When we meditate, a grasping attitude can spoil our meditation or dilute its benefits. Even if our meditation uses positive images, words, felling, and belief, we can be too forceful in how we apply these qualities of the mind. We can start craving the mental image or object, straining after its positive qualities, or wanting the meditation to be better or more wonderful than it is. Meditation can sometimes take on possessive overtones, in which we think about "how much I can get from this." We start feeling obsessed with results. Or we strain too hard. For example, some people look at a rose and enjoy its beauty openly and naturally. But if we grasp at its beauty in our minds, almost as if we were attacking it with our intellects or wanting to possess its beauty, then we are trying too hard.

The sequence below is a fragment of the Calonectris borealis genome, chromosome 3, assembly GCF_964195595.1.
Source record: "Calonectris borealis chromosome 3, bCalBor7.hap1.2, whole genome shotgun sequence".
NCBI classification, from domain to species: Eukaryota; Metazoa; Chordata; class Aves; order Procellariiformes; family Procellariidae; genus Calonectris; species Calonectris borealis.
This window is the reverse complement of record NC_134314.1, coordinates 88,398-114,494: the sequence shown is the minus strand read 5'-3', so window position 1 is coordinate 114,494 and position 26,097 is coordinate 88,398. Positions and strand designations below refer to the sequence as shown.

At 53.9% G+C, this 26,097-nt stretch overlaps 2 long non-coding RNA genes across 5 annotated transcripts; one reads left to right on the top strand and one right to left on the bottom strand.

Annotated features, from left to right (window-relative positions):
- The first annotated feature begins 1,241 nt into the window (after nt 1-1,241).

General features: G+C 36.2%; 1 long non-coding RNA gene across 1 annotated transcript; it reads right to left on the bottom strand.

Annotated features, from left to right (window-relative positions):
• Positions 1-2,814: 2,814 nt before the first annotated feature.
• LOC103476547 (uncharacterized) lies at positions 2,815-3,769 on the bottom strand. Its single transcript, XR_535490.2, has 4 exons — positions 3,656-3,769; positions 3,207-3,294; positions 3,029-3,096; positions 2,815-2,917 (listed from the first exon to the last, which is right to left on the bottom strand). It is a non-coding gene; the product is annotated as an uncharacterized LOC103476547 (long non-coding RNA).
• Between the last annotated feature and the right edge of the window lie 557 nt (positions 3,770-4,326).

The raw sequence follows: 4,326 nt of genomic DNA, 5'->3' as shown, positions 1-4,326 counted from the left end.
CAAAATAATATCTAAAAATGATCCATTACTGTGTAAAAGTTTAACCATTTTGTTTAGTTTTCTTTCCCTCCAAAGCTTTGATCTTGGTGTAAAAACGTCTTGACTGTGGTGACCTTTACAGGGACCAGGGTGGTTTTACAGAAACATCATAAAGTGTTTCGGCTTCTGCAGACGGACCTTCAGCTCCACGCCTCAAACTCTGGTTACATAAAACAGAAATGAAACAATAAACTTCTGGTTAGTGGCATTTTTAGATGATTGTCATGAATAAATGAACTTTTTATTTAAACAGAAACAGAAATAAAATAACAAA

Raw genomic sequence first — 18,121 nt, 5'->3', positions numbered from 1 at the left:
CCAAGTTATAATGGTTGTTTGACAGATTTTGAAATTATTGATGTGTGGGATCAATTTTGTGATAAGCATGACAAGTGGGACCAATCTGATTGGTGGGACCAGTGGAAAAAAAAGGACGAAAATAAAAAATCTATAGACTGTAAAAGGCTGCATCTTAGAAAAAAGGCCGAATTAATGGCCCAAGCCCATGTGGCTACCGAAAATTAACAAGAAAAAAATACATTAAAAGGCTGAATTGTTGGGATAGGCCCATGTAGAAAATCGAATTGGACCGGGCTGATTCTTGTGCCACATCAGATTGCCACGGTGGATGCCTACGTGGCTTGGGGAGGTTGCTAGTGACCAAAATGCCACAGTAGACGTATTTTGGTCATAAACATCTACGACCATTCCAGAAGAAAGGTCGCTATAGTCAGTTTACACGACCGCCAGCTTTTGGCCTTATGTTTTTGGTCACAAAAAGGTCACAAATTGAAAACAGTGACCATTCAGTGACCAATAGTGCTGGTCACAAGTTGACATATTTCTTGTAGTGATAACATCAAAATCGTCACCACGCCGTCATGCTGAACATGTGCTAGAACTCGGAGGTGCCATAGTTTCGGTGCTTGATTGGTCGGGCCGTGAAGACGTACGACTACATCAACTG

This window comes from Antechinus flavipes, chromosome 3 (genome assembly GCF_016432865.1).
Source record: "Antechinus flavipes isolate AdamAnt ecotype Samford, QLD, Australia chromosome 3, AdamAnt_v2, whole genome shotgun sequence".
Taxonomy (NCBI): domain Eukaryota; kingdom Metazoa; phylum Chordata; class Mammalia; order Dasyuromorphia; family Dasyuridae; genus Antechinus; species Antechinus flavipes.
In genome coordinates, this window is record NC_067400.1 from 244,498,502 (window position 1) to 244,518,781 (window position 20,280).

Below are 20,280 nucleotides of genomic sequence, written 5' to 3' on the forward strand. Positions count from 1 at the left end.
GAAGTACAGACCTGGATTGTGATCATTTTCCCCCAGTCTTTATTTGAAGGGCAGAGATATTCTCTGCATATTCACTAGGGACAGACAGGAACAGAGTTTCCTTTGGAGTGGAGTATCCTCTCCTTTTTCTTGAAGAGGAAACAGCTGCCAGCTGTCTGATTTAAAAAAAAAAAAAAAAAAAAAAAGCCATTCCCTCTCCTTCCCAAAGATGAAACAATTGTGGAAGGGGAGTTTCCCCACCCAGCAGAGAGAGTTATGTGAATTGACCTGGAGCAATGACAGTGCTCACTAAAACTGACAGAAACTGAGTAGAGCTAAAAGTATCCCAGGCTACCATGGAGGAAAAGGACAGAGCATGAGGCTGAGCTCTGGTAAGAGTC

Excerpted from: Boundless Healing, Tulku Thondup, Shambhala Publications